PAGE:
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Name: John C. HullRank: 2nd Lieutenant Company: C
No Comments.
Contact Name: Frank Baptista
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Name: Amos Jefferson JusticeRank: Private Company: C
His sympathy and the sympathy of the family was with the Confederacy and, even before he
enlisted, he had been engaged in helping the Confederate troops. A receipt found in family
papers show that he had delivered twenty “pigs” of lead to General Crawford at Sedalia,
Missouri.
According to the military records in the National Archives, Amos Jefferson Justice enlisted at
Oregon County, Missouri on August 4, 1862 for three years in Company C of the 10th Missouri
Infantry as a Private. This famous fighting unit was also known as Steen’s Regiment. After three
years of Active duty, he rose to the rank of Sergeant.
Four great battles were fought in the state of Arkansas and Private Jefferson Justice fought in all
but one, the Battle of Elkhorn or Pea Ridge. He was involved in the very hottest parts of the
Battles of Prairie Grove, Helena, and Jenkins Ferry. He also fought in the Battle of Pleasant Hill in Louisiana. Soon after his enlistment, his unit joined the Confederate forces at Van Buren,
Arkansas. From there the army marched all night to a place 12 miles southwest of Fayetteville
which was to be Prairie Grove Battlefield forever after December 7, 1862. The untold and
unbelievable hardships of the war as suffered by our honored ancestor are revealed in the
accounts of these battles.
General Thomas C. Hindman who led the expedition addressed the troops with some fiery
oratory shortly before the battle. He told the men, among whom sat Amos Jefferson Justice, that
their enemy’s army was “composed of pin Indians, free Negroes, Southern Tories, Kansas
Jayhawkers, and hired Dutch Cutthroats.” He also said, “these bloody ruffians have invaded your
country; stolen and destroyed your property; murdered your neighbors; outraged your women;
driven your children from their homes, and defiled the graves of your kindred…we will utterly
destroy them…we must do it; or our country will be ruined if we fail…a just God will strengthen
our arms and give us glorious victory.” This address gives us some idea of the depths of feeling
and commitment of Private Justice and his fellow soldiers.
The weather for the battle included cold rain, ice, and snow. According to Jay Monaghan in his
book, “Civil War on the Western Border”, the cold rain caused the wounded to crawl into the
haystacks on the battlefield in order to keep dry. But the artillery fire soon set the haystacks afire
and many of the wounded were burned alive. To make the horror complete, wild razorback hogs
rooted out the burning human flesh during the night. Col. A.E. Steen, for whom Amos’ regiment
had been named, was killed in the battle. Some well known and colorful figures were involved
in this battle including Quantrell, the guerrilla, Frank and Jesse James, Stan Watie and his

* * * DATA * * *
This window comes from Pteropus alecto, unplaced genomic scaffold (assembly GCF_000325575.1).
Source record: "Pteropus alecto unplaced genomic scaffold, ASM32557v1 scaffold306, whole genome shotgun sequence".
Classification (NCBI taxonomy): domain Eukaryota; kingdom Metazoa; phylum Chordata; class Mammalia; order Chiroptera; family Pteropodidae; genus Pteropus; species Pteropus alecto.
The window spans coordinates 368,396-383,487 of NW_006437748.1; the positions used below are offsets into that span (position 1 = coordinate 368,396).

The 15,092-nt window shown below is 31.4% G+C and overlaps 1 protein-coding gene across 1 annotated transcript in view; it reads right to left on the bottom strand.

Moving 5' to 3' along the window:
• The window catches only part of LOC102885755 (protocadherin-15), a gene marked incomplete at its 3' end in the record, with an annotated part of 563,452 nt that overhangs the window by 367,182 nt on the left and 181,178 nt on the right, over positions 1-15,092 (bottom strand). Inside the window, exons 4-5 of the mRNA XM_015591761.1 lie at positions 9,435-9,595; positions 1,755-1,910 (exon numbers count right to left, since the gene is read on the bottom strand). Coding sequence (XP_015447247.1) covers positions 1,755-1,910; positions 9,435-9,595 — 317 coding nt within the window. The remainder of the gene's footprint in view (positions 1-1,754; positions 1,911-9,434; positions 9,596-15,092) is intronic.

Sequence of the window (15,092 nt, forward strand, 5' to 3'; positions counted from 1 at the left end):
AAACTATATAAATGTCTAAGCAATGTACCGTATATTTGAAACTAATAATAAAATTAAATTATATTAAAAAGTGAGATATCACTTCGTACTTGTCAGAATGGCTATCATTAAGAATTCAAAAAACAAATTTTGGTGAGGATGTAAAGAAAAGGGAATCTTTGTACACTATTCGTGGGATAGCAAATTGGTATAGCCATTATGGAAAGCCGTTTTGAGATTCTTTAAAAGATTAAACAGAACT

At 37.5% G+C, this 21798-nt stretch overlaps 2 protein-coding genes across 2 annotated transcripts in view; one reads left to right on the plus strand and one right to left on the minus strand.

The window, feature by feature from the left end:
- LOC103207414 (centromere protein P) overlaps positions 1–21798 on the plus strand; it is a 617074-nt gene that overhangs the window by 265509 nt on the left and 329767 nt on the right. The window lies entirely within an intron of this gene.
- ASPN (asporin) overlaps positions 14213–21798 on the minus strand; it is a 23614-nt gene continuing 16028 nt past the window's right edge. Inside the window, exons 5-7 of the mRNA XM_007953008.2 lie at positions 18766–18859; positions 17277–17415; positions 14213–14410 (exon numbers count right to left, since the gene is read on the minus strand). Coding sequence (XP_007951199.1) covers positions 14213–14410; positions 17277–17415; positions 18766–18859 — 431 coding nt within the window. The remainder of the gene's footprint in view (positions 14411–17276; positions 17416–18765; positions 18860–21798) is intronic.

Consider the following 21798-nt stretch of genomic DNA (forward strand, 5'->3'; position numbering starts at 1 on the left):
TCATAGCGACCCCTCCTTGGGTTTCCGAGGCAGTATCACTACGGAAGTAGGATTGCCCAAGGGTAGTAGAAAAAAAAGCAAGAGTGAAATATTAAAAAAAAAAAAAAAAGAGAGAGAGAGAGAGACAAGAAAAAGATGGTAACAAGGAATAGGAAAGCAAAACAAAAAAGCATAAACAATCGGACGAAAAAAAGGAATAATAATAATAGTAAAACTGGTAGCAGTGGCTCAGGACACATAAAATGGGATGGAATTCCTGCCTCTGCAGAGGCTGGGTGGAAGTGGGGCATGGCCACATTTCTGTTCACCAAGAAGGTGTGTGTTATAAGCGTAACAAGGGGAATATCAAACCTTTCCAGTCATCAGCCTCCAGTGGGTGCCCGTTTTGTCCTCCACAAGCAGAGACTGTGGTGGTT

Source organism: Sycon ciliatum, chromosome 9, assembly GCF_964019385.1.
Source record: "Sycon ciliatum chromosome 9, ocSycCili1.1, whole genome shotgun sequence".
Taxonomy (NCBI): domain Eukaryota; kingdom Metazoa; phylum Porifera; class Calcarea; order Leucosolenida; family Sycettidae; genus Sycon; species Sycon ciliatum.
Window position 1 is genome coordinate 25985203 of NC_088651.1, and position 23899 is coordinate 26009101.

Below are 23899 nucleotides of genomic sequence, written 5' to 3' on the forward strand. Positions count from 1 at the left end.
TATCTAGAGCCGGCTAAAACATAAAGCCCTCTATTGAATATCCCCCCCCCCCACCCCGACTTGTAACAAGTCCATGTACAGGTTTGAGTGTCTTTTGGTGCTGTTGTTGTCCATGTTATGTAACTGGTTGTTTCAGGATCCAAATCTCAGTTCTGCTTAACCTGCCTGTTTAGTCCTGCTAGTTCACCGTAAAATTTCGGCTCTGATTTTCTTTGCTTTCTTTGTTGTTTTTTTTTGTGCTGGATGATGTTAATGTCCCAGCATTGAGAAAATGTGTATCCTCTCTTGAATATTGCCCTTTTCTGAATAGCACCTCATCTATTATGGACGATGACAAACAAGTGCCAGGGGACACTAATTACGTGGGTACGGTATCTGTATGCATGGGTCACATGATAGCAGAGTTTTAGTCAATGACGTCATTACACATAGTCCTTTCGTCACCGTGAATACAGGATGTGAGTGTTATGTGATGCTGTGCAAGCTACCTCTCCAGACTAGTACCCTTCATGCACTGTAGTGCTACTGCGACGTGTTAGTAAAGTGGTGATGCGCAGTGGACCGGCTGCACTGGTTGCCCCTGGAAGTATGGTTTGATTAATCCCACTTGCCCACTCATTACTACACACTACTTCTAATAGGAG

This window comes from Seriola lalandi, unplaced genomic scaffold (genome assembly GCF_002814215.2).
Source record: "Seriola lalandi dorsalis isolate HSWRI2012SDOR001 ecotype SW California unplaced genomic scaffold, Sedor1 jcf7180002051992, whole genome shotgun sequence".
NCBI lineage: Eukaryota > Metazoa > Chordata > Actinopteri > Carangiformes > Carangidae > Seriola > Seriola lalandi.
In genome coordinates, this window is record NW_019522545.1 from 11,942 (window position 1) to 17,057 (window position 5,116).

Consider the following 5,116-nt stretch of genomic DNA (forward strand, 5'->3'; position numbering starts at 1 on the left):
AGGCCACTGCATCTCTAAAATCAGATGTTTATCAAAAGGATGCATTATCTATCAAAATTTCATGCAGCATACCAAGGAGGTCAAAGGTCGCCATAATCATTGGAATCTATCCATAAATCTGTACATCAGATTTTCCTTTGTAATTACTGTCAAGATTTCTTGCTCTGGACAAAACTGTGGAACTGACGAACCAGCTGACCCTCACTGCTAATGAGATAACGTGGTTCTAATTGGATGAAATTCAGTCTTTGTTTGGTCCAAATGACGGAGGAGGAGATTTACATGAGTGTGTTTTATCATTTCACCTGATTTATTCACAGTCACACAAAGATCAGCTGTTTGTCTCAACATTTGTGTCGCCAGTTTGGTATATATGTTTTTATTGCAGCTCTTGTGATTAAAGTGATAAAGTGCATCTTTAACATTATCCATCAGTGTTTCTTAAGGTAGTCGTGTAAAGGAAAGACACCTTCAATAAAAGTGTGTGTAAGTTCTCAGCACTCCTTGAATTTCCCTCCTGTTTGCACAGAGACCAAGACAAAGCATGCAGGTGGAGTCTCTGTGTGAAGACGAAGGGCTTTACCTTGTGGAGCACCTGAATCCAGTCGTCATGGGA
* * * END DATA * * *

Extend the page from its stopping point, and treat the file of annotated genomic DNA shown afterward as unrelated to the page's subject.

division of Confederate soldiers and General Joseph Shelby.
July 4, 1863, the same day of the battles of Gettysburg and Vicksburg, was the day of our
ancestor’s next battle, the Battle of Helena on the Mississippi River in Eastern Arkansas. In order
for the Southern troops under General Sterling Price to reach Helena, they had to march 65 miles
from Jacksonport over country that because of continuous rains was described in “official
Records” as “one vast lagoon”. Amos Jefferson and the 10th Missouri marched for ten days
through mud and water waist deep while plagued by giant swarms of flies and mosquitoes. E.A.
Pollard in his book, “The Lost Cause”, describes this as “one of the most difficult marches in the
history of war”.
The Tenth Missouri was assigned the task of capturing Battery C, a federal artillery post, which
they did in short order. Then they made a death defying charge down the hill on which the
battery stood and into the city itself, but were finally repulsed by shelling from the Gunboat
Tyler which was anchored in the Mississippi nearby. This was the very hottest part of the battle.
6
The third and fourth major battles in which Amos Jefferson Justice participated were the Battle
of Pleasant Hill in northern Louisiana, April 9, 1864, and the Battle of Jenkins Ferry near Pine Bluff, Arkansas, April 30, 1864. An Arkansas soldier who had been present at the Battle of
Jenkins Ferry told the FORDYCE ADVOCATE on April 20, 1933 in referring to the Missouri
Brigade of which Amos Jefferson Justice was a member that…”This brigade was one of the best
the confederacy ever had…it was the boast of its commander that he never lost a man except by
death. So when it passed us on the roadside with Parsons and Marmaduke riding in front its
members told our wounded to be of good cheer for they were going down to ‘get even.’
Perhaps the best description of these two battles that could be given in a short speech like this is
the notarized statement of Mr. Wright Simpson, a veteran of the Tenth Missouri Infantry, which
appeared in THE SOUTH MISSOURIAN November 30, 1905. “The command marched five
hundred miles and fought two battles in a little over one month and helped to capture twohundred
and fifty wagons and ambulances and twenty-one pieces of artillery and eight-thousand
stands of small arms which was read on dress parade by order of General Curby Smith
commanding the Department of the Trans-Mississippi Army of Confederate States, drove
General Banks’ army to Alexander, Louisiana, and General Steel’s army to Little Rock,
Arkansas though the blood ran out of many of our soldiers’ feet and many had to stop on the
roadside with fatigue, their feet were so scalded and bloody they could not walk…this army left
Camp Sumpter near Red River in Hempstead County, Arkansas the 20th of March, 1864 and